Some participating clinics had recently implemented a depression clinical reminder when we conducted this study. Clinical reminders about required screenings and other tasks initially appear in the EHR when a patient arrives in the clinic and a nurse administers an initial screening. When the primary care provider opens the patient's EHR, the results of the screening are available, and the provider follows up as clinically indicated. These structured screenings add value by opening up important provider-patient discussions:

'[S]eeing so many patients a day, [the clinical reminder] reminds us to talk with these people and ask these patients ... are you feeling depressed ... if we didn't have the reminders, we may not take the time to do that.' (Primary Care Nurse)

Clinical reminders support a structured conversation with patients about potentially sensitive topics, in this case depression. Some participants appreciated the role of the clinical reminders in facilitating personal interaction between professional and patient:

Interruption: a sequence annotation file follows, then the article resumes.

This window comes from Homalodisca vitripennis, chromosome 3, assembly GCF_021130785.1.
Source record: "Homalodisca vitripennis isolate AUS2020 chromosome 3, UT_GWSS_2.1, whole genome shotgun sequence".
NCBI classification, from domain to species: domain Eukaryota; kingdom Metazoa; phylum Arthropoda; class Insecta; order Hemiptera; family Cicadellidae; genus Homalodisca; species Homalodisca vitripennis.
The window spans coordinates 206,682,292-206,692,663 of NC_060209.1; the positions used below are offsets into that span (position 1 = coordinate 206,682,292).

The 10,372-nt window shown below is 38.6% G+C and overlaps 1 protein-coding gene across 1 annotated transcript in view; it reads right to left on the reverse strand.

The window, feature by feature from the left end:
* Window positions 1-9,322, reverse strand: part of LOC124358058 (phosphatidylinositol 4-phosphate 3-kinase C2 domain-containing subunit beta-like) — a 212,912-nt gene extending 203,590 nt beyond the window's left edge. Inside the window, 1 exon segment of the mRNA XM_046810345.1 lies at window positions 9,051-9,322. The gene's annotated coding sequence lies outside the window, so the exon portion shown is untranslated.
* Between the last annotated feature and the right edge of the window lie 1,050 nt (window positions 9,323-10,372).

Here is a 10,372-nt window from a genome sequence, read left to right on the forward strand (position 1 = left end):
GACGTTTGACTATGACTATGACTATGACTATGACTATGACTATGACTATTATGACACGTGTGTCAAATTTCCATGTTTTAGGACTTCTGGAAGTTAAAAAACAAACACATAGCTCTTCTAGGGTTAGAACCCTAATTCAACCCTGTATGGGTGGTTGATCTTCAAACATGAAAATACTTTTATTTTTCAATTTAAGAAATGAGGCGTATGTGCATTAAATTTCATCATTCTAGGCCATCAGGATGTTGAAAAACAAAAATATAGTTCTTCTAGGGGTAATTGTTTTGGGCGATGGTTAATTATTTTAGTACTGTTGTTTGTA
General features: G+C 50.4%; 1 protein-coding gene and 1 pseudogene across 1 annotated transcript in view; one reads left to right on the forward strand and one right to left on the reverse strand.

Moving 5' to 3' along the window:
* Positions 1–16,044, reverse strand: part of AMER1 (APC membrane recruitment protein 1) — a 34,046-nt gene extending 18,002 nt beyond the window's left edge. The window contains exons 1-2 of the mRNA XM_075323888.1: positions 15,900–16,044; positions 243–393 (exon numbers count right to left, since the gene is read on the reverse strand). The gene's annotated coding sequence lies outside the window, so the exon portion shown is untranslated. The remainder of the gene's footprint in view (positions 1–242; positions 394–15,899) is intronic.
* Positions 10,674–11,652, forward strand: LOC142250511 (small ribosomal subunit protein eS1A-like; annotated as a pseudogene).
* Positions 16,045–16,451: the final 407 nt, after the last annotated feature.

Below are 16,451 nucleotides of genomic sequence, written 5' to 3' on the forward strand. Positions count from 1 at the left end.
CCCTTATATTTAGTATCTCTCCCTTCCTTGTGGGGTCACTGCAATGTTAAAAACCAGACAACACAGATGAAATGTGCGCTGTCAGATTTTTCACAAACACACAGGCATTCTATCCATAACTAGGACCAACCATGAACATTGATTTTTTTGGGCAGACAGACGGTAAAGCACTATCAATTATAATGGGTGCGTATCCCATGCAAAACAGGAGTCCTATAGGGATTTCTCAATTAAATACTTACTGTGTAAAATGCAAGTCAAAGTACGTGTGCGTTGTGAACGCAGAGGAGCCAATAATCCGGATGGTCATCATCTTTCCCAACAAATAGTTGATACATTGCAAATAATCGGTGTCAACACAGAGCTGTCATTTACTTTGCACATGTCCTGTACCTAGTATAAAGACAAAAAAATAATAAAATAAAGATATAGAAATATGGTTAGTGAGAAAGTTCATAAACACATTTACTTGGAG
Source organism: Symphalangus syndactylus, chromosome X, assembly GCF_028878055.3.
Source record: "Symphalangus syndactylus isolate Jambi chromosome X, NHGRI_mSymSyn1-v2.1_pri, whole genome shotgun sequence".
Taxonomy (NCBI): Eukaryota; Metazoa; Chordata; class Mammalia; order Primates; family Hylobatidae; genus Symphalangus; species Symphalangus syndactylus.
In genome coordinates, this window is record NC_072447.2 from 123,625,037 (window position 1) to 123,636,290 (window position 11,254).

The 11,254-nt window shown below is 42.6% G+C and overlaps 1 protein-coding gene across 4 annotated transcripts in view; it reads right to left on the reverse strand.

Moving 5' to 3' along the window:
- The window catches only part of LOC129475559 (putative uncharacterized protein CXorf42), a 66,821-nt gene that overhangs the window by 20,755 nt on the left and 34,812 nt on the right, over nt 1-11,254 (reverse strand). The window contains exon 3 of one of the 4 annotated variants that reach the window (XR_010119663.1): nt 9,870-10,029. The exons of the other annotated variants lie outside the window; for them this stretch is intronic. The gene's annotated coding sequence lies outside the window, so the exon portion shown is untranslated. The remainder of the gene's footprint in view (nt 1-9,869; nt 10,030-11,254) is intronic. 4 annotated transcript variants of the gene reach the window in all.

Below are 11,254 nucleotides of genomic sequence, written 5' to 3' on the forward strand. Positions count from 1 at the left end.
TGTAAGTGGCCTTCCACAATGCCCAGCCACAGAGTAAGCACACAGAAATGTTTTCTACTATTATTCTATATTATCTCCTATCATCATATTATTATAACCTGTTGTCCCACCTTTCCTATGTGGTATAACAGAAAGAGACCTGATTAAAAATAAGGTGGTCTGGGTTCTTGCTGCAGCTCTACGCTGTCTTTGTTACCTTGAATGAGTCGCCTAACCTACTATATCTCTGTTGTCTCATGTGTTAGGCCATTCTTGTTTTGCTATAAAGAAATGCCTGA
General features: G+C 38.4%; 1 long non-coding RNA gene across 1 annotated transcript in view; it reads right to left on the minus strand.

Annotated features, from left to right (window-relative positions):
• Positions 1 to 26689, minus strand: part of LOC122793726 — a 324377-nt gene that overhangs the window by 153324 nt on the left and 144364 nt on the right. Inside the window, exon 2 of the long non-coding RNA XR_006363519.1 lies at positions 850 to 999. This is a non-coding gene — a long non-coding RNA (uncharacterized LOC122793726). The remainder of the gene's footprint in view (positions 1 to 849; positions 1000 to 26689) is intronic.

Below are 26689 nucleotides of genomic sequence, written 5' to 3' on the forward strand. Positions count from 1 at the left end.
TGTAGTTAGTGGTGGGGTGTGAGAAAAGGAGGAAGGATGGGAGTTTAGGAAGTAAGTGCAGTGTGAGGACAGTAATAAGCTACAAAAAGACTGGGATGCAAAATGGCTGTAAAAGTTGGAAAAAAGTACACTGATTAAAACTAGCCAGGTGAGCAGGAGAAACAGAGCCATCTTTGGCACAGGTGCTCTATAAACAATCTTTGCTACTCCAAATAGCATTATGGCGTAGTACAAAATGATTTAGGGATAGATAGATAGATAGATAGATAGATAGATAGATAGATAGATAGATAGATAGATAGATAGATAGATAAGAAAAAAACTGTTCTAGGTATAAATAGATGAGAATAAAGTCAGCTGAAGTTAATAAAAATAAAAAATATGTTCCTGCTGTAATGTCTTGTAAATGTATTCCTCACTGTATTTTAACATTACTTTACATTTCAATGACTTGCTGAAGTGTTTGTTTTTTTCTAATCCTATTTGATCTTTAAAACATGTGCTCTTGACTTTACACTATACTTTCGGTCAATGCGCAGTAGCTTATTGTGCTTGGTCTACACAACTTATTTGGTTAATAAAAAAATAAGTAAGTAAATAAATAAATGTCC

'I feel that we probably because we took the time to really spend with them ... asking them questions, I really feel that we got a lot of people to talk to us about their depression ...' (Primary Care Registered Nurse)

Based upon all of our data, it is not possible to determine whether a majority of respondents liked or disliked clinical reminders. It is more accurate to state that respondents saw both positives and negatives of reminders, likely due to many variables that we did not capture, such as respondent profession, differences in the number of reminders presented, and other factors.